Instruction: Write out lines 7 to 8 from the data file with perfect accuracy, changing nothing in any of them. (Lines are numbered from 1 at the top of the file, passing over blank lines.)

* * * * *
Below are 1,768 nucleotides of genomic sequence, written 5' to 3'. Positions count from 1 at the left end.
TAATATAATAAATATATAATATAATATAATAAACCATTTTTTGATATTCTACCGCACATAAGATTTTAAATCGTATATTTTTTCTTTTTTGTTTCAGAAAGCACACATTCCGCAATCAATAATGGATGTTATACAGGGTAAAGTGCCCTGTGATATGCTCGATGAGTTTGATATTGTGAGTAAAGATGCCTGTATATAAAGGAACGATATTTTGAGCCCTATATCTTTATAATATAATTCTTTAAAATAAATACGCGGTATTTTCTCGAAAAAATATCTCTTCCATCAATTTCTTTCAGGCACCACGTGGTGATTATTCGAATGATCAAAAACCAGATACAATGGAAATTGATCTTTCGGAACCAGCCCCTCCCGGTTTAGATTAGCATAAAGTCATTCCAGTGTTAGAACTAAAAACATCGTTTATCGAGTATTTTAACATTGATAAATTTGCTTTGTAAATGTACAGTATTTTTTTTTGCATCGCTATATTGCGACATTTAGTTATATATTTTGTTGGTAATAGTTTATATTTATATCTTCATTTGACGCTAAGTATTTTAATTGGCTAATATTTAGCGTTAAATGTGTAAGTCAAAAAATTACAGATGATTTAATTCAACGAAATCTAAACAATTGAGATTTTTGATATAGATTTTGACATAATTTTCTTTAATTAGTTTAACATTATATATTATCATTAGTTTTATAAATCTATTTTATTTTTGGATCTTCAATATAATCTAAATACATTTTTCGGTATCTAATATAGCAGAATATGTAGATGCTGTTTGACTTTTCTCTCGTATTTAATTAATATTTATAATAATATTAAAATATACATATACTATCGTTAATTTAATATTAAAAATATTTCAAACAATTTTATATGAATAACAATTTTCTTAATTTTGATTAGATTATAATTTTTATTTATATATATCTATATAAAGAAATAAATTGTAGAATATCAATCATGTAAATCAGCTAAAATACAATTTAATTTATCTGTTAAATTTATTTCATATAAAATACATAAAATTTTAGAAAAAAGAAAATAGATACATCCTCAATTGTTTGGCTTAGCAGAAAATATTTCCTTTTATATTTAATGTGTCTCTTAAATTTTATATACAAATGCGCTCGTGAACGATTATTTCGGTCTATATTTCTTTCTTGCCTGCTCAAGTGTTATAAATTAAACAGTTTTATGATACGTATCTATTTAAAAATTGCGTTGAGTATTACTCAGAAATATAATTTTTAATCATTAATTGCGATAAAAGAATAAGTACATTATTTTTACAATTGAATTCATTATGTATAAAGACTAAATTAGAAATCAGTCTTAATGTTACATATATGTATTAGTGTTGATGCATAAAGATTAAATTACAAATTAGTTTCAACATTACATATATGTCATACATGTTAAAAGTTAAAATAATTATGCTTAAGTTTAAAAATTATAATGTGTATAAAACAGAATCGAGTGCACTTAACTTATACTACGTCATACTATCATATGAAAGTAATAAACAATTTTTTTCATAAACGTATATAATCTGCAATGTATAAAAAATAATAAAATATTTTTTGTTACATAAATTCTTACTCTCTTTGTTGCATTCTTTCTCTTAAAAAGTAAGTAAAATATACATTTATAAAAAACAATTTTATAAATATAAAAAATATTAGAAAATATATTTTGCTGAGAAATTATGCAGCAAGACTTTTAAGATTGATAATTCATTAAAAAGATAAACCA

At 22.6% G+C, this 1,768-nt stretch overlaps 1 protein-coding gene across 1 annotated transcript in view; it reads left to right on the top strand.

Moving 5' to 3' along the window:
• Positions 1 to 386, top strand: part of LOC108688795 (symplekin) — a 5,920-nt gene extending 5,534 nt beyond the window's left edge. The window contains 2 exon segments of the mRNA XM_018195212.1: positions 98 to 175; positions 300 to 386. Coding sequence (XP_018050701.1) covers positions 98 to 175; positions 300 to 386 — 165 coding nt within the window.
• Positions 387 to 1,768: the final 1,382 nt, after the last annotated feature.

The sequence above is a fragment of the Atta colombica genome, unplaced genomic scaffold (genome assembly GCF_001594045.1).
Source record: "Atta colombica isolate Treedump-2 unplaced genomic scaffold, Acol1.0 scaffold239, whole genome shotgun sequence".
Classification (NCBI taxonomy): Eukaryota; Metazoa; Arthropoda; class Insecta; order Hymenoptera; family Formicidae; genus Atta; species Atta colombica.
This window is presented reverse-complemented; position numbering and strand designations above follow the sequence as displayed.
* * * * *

The sequence above is a fragment of the Atta colombica genome, unplaced genomic scaffold (genome assembly GCF_001594045.1).
Source record: "Atta colombica isolate Treedump-2 unplaced genomic scaffold, Acol1.0 scaffold239, whole genome shotgun sequence".